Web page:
ESSAYS ON THE ECONOMIC EFFECTS OF PRODUCER RESPONSES TO DECLINING WATER AVAILABILITY FROM THE OGALLALA AQUIFER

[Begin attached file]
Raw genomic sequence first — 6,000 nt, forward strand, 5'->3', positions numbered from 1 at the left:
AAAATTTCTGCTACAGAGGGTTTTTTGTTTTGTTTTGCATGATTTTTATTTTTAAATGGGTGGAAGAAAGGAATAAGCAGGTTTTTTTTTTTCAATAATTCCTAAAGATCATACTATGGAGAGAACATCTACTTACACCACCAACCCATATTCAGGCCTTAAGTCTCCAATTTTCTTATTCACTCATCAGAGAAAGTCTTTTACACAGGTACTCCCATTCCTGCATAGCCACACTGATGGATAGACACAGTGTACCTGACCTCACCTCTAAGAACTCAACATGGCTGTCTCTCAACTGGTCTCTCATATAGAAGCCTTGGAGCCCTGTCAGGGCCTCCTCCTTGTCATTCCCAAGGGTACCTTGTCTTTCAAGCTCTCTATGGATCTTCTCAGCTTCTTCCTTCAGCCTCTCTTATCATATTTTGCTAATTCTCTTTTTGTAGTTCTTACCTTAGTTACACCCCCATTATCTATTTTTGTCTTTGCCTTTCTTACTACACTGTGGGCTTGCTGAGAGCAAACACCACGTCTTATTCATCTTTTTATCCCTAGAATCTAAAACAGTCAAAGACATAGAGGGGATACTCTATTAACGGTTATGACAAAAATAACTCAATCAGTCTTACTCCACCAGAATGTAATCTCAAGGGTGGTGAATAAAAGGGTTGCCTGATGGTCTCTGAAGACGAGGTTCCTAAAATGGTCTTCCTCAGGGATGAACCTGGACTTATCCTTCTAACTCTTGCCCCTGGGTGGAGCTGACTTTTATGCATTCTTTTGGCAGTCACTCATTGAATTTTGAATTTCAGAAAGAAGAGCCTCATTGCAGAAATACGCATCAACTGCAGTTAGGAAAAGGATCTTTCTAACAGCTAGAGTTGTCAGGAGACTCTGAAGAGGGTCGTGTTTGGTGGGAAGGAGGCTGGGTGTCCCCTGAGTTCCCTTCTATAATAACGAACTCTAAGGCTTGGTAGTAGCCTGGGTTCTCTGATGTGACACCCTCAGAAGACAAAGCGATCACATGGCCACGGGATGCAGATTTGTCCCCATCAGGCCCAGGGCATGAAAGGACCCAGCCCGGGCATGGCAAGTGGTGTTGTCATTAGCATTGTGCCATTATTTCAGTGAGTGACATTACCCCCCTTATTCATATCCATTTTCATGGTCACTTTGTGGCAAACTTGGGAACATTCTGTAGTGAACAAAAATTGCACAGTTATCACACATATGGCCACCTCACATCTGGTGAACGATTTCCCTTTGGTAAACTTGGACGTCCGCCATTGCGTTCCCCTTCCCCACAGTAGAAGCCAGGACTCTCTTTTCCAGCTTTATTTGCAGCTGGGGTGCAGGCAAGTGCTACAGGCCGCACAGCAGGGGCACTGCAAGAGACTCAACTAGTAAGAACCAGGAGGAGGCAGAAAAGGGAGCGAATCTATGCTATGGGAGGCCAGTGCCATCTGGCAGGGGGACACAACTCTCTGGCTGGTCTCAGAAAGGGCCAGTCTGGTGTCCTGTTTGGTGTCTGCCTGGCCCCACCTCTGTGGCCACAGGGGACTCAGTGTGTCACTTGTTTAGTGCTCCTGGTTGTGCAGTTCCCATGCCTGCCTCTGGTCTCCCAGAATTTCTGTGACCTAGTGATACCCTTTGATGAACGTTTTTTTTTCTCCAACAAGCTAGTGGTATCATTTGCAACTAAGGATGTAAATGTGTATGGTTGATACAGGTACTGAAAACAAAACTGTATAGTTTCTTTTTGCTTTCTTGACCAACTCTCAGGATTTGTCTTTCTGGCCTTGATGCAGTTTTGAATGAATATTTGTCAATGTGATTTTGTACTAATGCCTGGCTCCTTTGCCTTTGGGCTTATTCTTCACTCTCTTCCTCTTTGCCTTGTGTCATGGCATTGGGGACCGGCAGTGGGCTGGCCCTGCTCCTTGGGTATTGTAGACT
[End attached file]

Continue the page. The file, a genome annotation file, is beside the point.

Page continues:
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With withdrawals from the Ogallala Aquifer continuing to exceed the recharge rate, water conservation is of great importance in the Texas High Plains. In this area, producers must continuously reexamine their production decisions as groundwater availability diminishes. Two studies were conducted which evaluate the economic effects of producer responses to declining water availability from the Ogallala Aquifer. Study one provides the dynamically iterative results from a MATLAB-based economic intertemporal allocation model that combines the economic decisions faced by producers, influenced by groundwater availability, and the changes in the available resources which affect future decision-making regarding groundwater use in the Palo Duro and Double Mountain Fork Watersheds. The temporal allocation results reflect how the conditions that producers face will change over the planning horizon under six scenarios including the status quo, a 10 and 25 percent acreage reduction, an increase of energy prices, and an increase and decrease in precipitation. In both watersheds, an increase in precipitation results in an increase in both producer profit and value added. In Hartley County within the Palo Duro Watershed, a 10 percent acreage reduction results in the lowest decline in the sum of projected producer profit ($1,812 million) with a 3.3 percent decrease from the status quo. As the availability of water declines, so does the yield, revenue, and overall profitability for each crop. However, the policies that conserve the greatest amount of water may not be the most ideal situation for producers. Focusing on value added, a 25 percent reduction in irrigated acres provides the second highest increase in value added for the rural economy. This scenario also projects a 6.4 percent decrease in total water use and a 25.9 increase in ending saturated thickness. In Lynn County and the Double Mountain Fork Watershed, the considerably lower starting well capacity and saturated thickness result in the acreage reduction scenarios being the only scenarios in which there is any change in total water use or ending saturated thickness. As groundwater levels continue to decline in the Ogallala Aquifer, stakeholders, policymakers, and producers encourage the adoption of new irrigation technology in an effort to conserve groundwater, extend the economic life of the aquifer, and enhance profitability. Study two evaluates the economic feasibility of one such technology currently receiving attention in the Central Ogallala region, the mobile drip irrigation (MDI) application system. This study compares MDI to low elevation spray application irrigation by evaluating the changes in variable cost per hectare to calculate the payback period for a MDI system under three levels of investment cost for grain and fiber crops representing three levels of water use while holding yield constant. Using a 3% discount rate, under the medium level of investment cost ($371 per hectare), a discounted payback period of 4.9, 9.0, and 6.3 years is required for corn, cotton, and sorghum/wheat, respectively. As the cost per hectare to convert an existing center pivot drops to $185 per hectare, the payback period also drops to 2.3, 4.2, and 3.0 years, respectively. Thus, producers growing higher water use crops are able to recover the costs of the conversion to MDI through increased water use efficiency quicker than producers growing medium and lower water use crops.